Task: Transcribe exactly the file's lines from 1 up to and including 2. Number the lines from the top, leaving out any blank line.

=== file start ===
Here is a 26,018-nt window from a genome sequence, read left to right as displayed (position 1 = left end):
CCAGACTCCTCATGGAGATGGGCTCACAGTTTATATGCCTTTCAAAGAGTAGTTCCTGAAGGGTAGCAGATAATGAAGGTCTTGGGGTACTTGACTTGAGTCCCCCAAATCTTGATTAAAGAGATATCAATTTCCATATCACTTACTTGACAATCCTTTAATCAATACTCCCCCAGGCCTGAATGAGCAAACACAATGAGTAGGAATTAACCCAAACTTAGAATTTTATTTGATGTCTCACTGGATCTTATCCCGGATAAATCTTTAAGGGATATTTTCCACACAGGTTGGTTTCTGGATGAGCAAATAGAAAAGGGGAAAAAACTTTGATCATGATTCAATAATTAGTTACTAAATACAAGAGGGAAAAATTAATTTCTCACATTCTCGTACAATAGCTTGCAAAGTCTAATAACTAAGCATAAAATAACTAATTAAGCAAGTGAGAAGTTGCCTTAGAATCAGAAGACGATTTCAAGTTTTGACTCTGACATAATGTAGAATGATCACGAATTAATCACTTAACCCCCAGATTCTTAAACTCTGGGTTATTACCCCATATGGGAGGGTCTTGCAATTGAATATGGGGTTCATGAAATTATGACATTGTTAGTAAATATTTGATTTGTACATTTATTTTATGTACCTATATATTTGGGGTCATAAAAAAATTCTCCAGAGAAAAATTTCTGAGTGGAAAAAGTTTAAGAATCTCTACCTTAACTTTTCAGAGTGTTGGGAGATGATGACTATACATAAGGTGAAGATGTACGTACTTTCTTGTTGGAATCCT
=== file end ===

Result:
Here is a 26,018-nt window from a genome sequence, read left to right as displayed (position 1 = left end):
CCAGACTCCTCATGGAGATGGGCTCACAGTTTATATGCCTTTCAAAGAGTAGTTCCTGAAGGGTAGCAGATAATGAAGGTCTTGGGGTACTTGACTTGAGTCCCCCAAATCTTGATTAAAGAGATATCAATTTCCATATCACTTACTTGACAATCCTTTAATCAATACTCCCCCAGGCCTGAATGAGCAAACACAATGAGTAGGAATTAACCCAAACTTAGAATTTTATTTGATGTCTCACTGGATCTTATCCCGGATAAATCTTTAAGGGATATTTTCCACACAGGTTGGTTTCTGGATGAGCAAATAGAAAAGGGGAAAAAACTTTGATCATGATTCAATAATTAGTTACTAAATACAAGAGGGAAAAATTAATTTCTCACATTCTCGTACAATAGCTTGCAAAGTCTAATAACTAAGCATAAAATAACTAATTAAGCAAGTGAGAAGTTGCCTTAGAATCAGAAGACGATTTCAAGTTTTGACTCTGACATAATGTAGAATGATCACGAATTAATCACTTAACCCCCAGATTCTTAAACTCTGGGTTATTACCCCATATGGGAGGGTCTTGCAATTGAATATGGGGTTCATGAAATTATGACATTGTTAGTAAATATTTGATTTGTACATTTATTTTATGTACCTATATATTTGGGGTCATAAAAAAATTCTCCAGAGAAAAATTTCTGAGTGGAAAAAGTTTAAGAATCTCTACCTTAACTTTTCAGAGTGTTGGGAGATGATGACTATACATAAGGTGAAGATGTACGTACTTTCTTGTTGGAATCCT